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KDE's KOffice Forks Internally As The Calligra Suite

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  • KDE's KOffice Forks Internally As The Calligra Suite

    Phoronix: KDE's KOffice Forks Internally As The Calligra Suite

    The KDE community has announced the formation of the Calligra Suite, as a "continuation of the KOffice project" to reflect the larger KOffice package rather than just being an office and productivity suite. Calligra is meant to breath new life into the contained KDE programs after an unresolvable dispute by KOffice developers...

    http://www.phoronix.com/vr.php?view=ODg4NQ

  • #2
    typo:

    Aaron Siego -> Aaron Seigo

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    • #3
      Um... you said that Stage is replacing kpresenter, and Flow is replacing kpresenter. I think only Stage is replacing kpresenter, and Flow replaces Kivio

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      • #4
        They shouldn't even have to create a custom renderer. Write the whole implementation as an XSLT which generates SVG from ODF - then the display of the document is just a webkit kpart. Is there anything you can do in ODF that would be difficult to generate an SVG representation of for display? I know you can get from LaTeX to SVG pretty easily. Lilypond generates ps or pdf too and they recently modified it to generate SVG directly.

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        • #5
          Calligra isn't going to compete with much of anything if it maintains its dependance on KDE libraries. Unless it can isolate those dependencies to a kde integration plugin or library, we can't port koffice anyware and have it stick.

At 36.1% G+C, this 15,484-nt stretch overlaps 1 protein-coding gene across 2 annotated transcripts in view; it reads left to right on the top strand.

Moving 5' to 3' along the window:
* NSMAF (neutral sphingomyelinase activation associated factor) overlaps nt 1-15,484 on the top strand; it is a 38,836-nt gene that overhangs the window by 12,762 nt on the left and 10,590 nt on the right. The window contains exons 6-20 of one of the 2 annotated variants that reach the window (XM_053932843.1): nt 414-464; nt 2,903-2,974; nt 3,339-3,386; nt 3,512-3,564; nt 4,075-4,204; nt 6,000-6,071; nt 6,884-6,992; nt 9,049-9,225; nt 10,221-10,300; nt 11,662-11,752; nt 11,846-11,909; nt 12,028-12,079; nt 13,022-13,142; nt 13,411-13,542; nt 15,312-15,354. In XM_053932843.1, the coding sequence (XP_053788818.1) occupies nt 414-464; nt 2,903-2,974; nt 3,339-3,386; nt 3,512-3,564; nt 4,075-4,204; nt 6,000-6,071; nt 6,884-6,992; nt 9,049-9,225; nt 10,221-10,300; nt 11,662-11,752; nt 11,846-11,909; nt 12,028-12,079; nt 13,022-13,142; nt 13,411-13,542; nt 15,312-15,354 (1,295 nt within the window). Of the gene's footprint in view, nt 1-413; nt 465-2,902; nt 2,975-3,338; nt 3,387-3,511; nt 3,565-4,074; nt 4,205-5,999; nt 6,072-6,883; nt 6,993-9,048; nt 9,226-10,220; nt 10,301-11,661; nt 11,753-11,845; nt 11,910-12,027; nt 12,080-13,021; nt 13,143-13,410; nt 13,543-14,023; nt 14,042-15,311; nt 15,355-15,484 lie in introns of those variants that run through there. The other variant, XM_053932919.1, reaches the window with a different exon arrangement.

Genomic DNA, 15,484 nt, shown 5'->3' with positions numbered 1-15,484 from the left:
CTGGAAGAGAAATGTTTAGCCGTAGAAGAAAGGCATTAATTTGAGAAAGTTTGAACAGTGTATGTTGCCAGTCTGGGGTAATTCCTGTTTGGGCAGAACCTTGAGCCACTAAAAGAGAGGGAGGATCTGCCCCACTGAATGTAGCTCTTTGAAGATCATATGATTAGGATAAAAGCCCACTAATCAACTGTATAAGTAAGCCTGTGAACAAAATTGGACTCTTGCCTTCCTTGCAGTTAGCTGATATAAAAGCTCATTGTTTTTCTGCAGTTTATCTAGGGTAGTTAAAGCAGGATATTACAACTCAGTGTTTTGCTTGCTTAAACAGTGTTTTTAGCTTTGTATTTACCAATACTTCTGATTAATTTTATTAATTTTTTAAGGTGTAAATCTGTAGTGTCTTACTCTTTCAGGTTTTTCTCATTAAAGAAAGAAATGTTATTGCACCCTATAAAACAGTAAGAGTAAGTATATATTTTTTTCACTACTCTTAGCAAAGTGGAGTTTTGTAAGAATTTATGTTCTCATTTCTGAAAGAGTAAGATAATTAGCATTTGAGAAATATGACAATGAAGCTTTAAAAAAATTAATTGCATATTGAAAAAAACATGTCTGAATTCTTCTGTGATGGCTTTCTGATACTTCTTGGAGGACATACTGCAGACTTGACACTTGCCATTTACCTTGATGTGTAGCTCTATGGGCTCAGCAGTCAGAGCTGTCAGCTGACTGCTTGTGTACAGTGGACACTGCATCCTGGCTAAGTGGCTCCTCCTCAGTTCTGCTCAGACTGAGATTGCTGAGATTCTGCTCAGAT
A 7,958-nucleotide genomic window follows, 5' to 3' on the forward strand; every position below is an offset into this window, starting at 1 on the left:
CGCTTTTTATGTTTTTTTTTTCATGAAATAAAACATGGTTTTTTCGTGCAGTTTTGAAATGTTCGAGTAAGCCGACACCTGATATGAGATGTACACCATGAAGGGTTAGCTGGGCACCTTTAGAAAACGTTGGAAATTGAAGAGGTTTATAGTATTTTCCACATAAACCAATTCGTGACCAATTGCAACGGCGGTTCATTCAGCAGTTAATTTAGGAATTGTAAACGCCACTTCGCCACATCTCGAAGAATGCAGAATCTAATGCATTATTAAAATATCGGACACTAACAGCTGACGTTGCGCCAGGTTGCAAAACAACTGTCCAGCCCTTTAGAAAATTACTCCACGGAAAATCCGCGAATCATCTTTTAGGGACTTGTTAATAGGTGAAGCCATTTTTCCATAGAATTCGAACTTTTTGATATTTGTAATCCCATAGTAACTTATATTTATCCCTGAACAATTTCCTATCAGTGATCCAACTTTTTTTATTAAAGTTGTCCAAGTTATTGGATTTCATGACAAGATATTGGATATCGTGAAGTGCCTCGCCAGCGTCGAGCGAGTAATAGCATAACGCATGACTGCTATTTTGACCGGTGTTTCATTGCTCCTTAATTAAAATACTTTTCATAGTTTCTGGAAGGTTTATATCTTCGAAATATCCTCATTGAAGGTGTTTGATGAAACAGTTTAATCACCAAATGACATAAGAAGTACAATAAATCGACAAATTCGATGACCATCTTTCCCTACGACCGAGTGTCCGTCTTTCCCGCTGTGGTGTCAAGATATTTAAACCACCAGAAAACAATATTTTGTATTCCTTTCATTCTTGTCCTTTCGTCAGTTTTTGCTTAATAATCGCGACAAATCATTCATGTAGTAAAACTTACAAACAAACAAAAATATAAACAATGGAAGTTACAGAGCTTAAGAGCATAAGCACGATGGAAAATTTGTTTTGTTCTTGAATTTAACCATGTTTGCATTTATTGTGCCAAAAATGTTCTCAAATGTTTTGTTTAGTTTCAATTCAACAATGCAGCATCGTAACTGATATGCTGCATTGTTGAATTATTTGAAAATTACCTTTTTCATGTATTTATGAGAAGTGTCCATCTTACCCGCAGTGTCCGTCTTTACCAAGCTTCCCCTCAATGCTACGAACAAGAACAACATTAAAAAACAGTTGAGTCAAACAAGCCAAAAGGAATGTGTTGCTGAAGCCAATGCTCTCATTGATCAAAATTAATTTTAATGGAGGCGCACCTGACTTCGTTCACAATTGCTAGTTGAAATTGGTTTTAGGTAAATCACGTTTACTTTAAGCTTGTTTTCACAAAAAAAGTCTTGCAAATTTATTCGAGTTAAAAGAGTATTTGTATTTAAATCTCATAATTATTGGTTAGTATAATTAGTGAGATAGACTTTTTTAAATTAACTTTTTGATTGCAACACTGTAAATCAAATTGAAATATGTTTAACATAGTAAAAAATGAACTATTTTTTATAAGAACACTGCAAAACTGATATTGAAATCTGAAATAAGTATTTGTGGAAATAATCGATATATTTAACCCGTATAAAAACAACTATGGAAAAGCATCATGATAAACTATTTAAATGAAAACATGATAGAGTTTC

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          • #6
            Originally posted by Smorg View Post
            Write the whole implementation as an XSLT which generates SVG from ODF
            Yeah, that's going to have really great performance, especially on a mobile phone.

            Not to mention that a XSLT has to process the whole document, loading that 100 page document may take a while. Rendering the resulting .svg to a 100-page bitmap may be a bit taxing on your memory resources, too.

            I'm also curious how you're going to implement intra-document links and the ability to copy/paste once everything has been transformed to svg.

            Lastly, XSLT is a horrible language to write code in, writing a custom renderer is probably less work and way better for the sanity of everyone involved.

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            • #7
              monkey see, monkey try to do and fail.

              they saw libreoffice, and they are trying to copy. sadly koffice should just start from scratch. the current suite is a mess.

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              • #8